"The wine?" repeated Aziraphale. "Does it have this effect on humans?"
"When they drink as much as you did. Only they have to piss it out."
Aziraphale looked a little green. Trying to figure out why the demon wasn't attempting to harm him and trying to decide whether or not it was appropriate for an angel to heal himself after a self-inflicted action or if he should just accept the consequences of sin, was taking a lot of mental processes, so it was a while before he opened his mouth to speak. Unfortunately, that was just as the ground began to shake.
"Fuck," said Crowley. "Earthquake. Out of the house, now!" He grabbed Aziraphale's arm and hauled him violently to his feet. The angel swayed dangerously but was unable to find his bearings as he was pulled out of the small building. The last thing he saw was the water pitcher fall to the ground and smash right where his head had been.
Once outside, believing the danger to have passed, Aziraphale began to focus on his own dilemma again. That was, until he saw Crowley's face. The demon looked stricken and pale, staring as he was up at the sky. The angel followed his gaze to the peak of the mountain, the slopes of which made up the fertile ground of the village's fields, only to find a great plume of smoke rising hundreds of feet into the air.
"Not again," murmured Crowley almost inaudibly as he ran a hand through his hair. "Please, not again..."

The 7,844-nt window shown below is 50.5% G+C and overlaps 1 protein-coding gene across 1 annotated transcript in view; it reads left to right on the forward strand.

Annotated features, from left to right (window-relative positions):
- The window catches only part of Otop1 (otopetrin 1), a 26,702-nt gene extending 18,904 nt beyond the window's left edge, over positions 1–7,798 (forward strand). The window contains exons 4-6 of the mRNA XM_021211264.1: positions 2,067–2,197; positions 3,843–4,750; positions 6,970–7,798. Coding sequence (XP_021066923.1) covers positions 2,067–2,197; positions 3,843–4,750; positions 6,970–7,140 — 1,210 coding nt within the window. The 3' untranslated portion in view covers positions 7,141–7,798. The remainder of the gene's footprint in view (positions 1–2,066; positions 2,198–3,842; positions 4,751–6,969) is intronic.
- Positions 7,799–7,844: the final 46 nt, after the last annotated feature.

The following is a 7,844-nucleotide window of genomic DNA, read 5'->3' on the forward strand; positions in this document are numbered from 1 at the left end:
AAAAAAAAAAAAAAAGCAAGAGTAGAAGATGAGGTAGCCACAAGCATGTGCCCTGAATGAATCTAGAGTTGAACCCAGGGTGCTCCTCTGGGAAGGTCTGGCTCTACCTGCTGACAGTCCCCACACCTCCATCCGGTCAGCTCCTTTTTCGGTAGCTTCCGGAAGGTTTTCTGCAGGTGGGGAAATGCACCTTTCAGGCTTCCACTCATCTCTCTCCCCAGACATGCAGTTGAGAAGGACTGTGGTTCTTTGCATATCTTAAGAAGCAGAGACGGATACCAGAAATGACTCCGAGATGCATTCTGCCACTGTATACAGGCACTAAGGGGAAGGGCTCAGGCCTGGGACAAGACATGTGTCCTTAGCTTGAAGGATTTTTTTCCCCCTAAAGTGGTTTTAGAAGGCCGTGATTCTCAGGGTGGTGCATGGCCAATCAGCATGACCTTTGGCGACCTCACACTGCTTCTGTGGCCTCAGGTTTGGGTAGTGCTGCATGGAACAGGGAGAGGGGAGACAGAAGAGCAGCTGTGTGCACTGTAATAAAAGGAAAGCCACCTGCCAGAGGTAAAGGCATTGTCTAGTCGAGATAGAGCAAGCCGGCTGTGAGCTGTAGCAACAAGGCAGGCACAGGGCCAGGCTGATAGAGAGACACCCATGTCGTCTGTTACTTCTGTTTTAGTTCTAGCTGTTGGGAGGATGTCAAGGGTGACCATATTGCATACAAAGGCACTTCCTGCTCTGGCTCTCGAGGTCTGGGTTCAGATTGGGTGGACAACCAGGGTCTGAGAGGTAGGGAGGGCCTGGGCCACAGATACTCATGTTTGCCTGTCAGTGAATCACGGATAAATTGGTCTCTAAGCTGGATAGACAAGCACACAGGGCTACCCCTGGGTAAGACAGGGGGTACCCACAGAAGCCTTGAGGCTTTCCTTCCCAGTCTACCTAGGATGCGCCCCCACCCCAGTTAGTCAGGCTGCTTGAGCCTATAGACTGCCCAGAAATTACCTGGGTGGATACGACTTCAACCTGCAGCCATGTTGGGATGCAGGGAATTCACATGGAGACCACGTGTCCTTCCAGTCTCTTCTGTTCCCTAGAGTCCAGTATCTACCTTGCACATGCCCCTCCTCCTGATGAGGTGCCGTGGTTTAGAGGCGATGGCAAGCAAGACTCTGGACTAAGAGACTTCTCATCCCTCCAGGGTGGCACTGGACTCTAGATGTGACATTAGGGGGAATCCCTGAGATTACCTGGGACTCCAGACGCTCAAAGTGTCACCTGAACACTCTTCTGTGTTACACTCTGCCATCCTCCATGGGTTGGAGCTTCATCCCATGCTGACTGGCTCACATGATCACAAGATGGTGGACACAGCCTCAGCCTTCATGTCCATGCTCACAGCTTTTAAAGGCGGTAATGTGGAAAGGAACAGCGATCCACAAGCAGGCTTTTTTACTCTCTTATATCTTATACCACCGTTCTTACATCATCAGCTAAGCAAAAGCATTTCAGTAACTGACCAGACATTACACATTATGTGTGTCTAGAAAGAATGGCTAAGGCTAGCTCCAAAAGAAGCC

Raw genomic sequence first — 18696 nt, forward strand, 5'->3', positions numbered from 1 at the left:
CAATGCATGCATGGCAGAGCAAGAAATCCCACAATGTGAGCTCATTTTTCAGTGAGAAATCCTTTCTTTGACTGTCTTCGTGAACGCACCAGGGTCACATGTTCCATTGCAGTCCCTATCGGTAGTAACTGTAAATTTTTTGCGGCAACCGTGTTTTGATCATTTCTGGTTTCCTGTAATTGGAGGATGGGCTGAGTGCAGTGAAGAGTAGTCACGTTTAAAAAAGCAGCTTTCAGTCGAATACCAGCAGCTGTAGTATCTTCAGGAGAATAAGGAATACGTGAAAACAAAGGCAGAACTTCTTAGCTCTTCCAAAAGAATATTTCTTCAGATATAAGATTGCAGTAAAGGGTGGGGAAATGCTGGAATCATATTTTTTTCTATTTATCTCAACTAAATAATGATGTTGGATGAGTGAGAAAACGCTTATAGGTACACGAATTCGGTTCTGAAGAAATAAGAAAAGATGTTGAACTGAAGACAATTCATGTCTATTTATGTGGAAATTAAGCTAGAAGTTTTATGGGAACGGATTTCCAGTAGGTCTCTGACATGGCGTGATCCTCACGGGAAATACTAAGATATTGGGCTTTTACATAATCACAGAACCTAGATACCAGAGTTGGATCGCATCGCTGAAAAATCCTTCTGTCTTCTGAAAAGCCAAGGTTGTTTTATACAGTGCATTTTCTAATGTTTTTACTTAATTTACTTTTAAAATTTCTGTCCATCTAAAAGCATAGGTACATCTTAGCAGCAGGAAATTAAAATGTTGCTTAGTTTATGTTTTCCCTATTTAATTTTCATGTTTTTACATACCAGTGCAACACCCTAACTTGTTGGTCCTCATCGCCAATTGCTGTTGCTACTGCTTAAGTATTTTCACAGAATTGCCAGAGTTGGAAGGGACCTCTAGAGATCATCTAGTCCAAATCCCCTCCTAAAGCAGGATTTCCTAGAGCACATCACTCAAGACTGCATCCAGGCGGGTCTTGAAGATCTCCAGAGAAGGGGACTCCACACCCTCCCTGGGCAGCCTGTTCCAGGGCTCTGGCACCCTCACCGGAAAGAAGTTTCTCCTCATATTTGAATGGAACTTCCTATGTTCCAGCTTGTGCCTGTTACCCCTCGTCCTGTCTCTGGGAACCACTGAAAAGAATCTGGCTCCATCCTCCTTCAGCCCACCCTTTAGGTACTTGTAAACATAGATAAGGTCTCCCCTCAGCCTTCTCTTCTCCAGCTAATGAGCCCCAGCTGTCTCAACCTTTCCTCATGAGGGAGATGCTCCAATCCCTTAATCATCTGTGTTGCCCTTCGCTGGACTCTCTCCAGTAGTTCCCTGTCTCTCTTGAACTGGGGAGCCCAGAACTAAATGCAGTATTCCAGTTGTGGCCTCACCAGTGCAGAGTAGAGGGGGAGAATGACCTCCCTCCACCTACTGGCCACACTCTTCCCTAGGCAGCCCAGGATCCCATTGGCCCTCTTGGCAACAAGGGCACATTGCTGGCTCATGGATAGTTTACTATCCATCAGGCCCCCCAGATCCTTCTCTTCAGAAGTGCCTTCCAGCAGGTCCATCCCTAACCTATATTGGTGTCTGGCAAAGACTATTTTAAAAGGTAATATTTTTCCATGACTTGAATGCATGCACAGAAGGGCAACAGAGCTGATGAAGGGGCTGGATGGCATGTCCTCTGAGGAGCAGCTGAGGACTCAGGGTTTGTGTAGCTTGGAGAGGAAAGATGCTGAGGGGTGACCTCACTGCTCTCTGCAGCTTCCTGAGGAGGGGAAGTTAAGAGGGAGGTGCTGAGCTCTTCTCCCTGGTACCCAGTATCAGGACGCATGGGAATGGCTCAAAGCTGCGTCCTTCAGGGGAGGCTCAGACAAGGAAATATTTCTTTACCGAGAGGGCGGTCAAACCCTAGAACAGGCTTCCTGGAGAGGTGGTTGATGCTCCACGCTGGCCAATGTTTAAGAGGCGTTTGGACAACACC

And finally for the angel, everything clicked into place. For two thousand some-odd years the demon's life had been punctuated by disaster: the Fall, the Flood, Sodom and Gomorrah, and countless others - all examples of great holy power directed against him or the people around him, and all of which must have had an effect on the only demon to regularly reside on the Earth. Aziraphale suddenly understood why Crowley had fled, why he dwelt in such an insignificant place. He must have felt he had some control over his circumstances here, could possibly avoid the gaze of God for a while, and to find that he couldn't; to have epic disaster loom once more in the form of a volcano, well, Aziraphale's compassion told him what he must do, aching head or no.
"Demon," he said, "Crowley. We must evacuate the people. Your people. You must lead them somewhere safe."
Crowley turned dazed eyes on him. "You came to herald this."
The demon's blank expression didn't change during the long silence. Then he said, "My people..."
"I will help."
"Why?" asked Crowley, suddenly suspicious. It was more reassuring than the nothing of moments before, but had he so forgotten what it was to be an angel?
"Because they're people," Aziraphale said serenely. His pain was of no import any longer.
Crowley shook himself and the lost look finally left his serpentine eyes. "To me!" he cried to the frightened people milling about.